As they head downtown they notice a build-up of army personnel along the route. The taxi driver does too and is nervous. Klaatu tells Mrs. Benson he’s worried about Gort. Only Klaatu knows Gort’s destructive powers. He knows what Gort will do if anything happens to Klaatu. And so he teaches Mrs. Benson perhaps the most famous alien words in the history of sci-fi cinema:
“Gort, Klaatu barada nikto.”
She repeats the words to herself, committing them to memory.
They are intercepted. Klaatu runs from the vehicle. The army opens fire. He is shot and killed.
Mrs. Benson hurries to the spacecraft. Gort has already killed the army guards standing duty. He will try to kill her now too. But as his visor opens she utters the fateful words to him:
“Klaatu barada nikto.”
His visor closes. He picks her up and carries her into the spacecraft. Then he departs. Implausible though it may be, he then finds the body of Klaatu and carries it back to the ship. Thereafter follows the famous Christ-like resurrection scene where Gort places Klaatu on a machine that restores him to life, however temporary it will be.
The meeting that was to be held downtown is shifted to the foot of the spacecraft now. Dr. Barnhardt is at the podium and means to address the assembled foreign dignitaries. But he barely has a chance to speak as the ramp of the ship slides down and the door opens. Gort emerges first, then Mrs. Benson with Klaatu. Gasps from the crowd. Klaatu lives! He was dead. He’s eternal, or seems to be. Christ-like indeed.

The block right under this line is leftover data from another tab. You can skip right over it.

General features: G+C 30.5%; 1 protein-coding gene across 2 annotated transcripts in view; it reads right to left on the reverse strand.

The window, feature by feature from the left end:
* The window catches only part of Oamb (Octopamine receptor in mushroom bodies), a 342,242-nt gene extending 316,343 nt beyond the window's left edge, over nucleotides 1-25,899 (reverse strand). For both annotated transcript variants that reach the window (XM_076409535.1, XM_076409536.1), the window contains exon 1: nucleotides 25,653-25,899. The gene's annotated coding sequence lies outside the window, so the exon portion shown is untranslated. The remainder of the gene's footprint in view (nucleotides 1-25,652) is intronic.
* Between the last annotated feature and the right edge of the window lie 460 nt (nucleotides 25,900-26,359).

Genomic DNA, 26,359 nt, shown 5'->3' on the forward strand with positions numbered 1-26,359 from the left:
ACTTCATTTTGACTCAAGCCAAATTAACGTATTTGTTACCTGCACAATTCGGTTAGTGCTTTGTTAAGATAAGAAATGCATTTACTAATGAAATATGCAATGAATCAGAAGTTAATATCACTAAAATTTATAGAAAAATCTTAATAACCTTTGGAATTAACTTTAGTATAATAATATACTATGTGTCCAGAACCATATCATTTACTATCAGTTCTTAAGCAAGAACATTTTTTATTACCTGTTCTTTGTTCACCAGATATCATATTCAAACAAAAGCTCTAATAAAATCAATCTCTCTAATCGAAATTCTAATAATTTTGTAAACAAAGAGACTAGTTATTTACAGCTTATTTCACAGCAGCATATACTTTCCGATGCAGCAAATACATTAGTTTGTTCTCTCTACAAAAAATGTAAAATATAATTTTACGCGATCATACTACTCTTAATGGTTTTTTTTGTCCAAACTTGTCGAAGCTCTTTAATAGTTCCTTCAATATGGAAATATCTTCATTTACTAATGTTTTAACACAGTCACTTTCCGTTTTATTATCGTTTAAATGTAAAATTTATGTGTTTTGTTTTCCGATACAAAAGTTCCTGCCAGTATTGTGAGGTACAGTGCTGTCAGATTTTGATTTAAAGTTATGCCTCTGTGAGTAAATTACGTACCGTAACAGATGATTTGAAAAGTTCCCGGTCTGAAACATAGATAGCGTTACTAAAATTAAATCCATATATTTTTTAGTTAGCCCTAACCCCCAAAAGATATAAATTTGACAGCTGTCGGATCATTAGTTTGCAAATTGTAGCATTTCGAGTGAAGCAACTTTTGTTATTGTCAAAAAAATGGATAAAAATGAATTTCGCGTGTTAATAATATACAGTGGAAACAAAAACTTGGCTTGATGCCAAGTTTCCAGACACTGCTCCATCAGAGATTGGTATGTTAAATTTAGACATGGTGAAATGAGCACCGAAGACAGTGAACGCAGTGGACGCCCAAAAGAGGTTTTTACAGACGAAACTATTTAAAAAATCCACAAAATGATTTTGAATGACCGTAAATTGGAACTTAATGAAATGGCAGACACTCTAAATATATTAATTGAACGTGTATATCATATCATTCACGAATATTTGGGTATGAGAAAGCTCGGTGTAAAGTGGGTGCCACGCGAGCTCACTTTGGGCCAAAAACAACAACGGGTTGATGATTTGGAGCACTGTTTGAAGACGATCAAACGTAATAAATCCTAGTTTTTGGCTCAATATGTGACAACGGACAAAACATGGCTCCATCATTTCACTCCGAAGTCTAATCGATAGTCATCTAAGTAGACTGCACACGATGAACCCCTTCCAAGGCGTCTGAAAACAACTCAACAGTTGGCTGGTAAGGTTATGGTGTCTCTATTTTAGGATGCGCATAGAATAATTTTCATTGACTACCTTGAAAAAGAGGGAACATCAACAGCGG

The whole point of the film is summed up in the long, eloquent speech Klaatu makes to the crowd at the end. It’s long but had to be for him to say everything worth saying. He solemnly says:
“I am leaving soon, and you will forgive me if I speak bluntly.
The universe grows smaller every day, and the threat of aggression by any group anywhere can no longer be tolerated. There must be security for all or no one is secure. This does not mean giving up any freedom, except the freedom to act irresponsibly.